CLARK FREEPORT – The Performance-Based Incentives (PBIs) released to Clark Development Corporation (CDC) officials are “in accordance with applicable laws, rules and regulations.”
The CDC maintained that the amount of the PBI that were released to some of its Board of Directors and other officials is in line with GCG Memorandum Circular No. 2012-14 or the “Interim Performance-Based Incentive (IPBI) system for appointive Directors/Trustees of GOCCs covered by R.A. NO. 10149).”
Republic Act 10149 is otherwise known as “An act to promote financial viability and fiscal discipline in Government-Owned or Controlled Corporations and to strengthen the role of the state in its governance and management to make them more responsive to the needs of public interest and for other purposes.”
According to the GCG (Governance Commission for Government-Owned and Controlled Corporations) memorandum, “Section 23 of RA 10149 mandates the Commission to determine the ‘compensation, per diem, allowances and incentives of the members of the Board of Directors/Trustees of the GOCCs…, using as a reference, among others, Executive Order No. 24 dated February 10, 2011.’”
The CDC clarified that EO 24, or the “Prescribing rules to govern the compensation of members of the Board of Directors/Trustees in Government-Owned or Controlled Corporations including government financial institutions,” was the basis for the amount of the PBI released to some of its officials.
“It was not the CDC but existing government laws that had determined the amount of the PBI given to our directors and other officials,” the CDC stressed.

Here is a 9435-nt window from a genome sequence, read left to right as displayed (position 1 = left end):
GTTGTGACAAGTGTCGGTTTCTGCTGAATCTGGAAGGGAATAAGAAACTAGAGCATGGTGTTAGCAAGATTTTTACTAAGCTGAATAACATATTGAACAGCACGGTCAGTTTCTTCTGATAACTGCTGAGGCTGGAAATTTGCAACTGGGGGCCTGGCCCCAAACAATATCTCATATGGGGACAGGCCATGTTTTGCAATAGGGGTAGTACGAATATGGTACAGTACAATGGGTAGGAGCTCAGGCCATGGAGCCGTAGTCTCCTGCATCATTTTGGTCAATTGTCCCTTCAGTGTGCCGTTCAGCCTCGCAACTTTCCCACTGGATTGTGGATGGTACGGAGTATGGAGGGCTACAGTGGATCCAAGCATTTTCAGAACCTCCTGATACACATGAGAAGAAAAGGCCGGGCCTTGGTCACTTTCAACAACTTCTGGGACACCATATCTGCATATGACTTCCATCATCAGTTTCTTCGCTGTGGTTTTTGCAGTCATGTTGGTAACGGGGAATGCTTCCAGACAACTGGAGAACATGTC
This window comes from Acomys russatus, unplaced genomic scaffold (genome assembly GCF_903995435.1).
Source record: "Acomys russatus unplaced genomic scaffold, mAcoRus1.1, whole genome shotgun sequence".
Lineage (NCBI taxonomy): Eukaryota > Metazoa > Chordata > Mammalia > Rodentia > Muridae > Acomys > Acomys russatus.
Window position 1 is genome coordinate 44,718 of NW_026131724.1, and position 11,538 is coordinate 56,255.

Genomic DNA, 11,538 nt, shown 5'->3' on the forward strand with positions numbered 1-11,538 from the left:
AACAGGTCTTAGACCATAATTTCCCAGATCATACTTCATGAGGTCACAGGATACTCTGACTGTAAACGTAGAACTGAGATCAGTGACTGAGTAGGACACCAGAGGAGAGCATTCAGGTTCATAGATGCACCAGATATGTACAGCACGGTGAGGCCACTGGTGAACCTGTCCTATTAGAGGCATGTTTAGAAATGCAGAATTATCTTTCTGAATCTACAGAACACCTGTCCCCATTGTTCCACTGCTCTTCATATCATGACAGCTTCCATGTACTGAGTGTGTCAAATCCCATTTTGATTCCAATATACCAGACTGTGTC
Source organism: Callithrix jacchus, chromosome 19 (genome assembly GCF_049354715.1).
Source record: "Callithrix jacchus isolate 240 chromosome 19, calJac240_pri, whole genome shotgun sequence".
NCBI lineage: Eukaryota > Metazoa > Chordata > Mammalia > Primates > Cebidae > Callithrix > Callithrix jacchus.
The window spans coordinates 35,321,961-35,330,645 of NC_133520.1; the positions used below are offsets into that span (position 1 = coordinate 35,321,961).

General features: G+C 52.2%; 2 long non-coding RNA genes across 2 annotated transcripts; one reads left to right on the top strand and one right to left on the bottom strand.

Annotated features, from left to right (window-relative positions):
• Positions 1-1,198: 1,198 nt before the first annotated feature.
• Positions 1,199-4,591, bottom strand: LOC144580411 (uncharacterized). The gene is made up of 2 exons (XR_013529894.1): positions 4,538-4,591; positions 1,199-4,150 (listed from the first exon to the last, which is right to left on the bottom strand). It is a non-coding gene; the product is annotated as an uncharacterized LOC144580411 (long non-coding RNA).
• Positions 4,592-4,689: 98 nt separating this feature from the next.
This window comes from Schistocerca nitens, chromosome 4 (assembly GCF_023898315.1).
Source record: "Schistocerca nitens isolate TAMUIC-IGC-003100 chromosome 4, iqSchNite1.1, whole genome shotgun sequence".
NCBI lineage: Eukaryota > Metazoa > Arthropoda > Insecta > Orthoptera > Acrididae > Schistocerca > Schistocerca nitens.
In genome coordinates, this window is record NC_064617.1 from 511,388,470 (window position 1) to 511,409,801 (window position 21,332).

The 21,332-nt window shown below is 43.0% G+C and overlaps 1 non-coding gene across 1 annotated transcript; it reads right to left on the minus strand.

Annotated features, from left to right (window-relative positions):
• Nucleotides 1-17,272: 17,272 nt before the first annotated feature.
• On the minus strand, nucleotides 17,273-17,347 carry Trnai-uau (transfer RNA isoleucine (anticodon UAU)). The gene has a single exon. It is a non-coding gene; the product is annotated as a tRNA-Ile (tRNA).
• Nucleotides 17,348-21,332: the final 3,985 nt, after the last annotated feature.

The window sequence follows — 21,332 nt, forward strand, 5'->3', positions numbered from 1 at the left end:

In Item 1.1 (a) of the GCG memorandum, or the Conditions Precedent to Entitlement to PBI, the PBI shall only be allowed if “The GOCCs have met the requisite 90% rating in their MFOs (major final output) for Year 2012, which shall be validated pursuant to certifications issued by the GOCCs under the sworn signatures of their Chairpersons and Presidents, to be submitted not later than 30 November 2012.”
In relation to this, Item 2 (Entitlement), states that “The grant of the PBI shall be based on a percentage of the Total Actual Annual Authorized per diems as provided under Sections 9 and 10 of EO 24 (s. 2011) received by a Director/Trustee…”
According to Item 2, if the Major Final Output (MFO) Target Achievement is 100%, the Incentive Entitlement per Director/Trustee is 100% of the Total Actual Annual Authorized per diems received; for a 95% MFO rating, the incentive given is 90%; a 90% MFO corresponds to only 80%. No incentive entitlements would be given to those who got an MFO rating which is below 90%.
As for the CDC, the corporation’s MFO rating is 96.82%, which allows its officials to get a 90% incentive entitlement.
Aside from the 96.82% MFO rating, the other CDC performance targets include employment, 94.29%; economic development, 132.85%; Corporate Social Responsibility, 63.33%; support to operations, 97.50%; and general administration and support services, 830.76%.
On the Key Result Area of National Government, the CDC accomplishments rated 105.27% in economic development and 98% on human development and poverty alleviation.
Notwithstanding the MFO ratings, the CDC also stressed that the corporation has submitted documents required by EO 24, which includes a “Board resolution authorizing the grant of IPBI to the GOCC’s appointive Directors/Trustees in accordance with applicable laws, rules and regulations,” among others.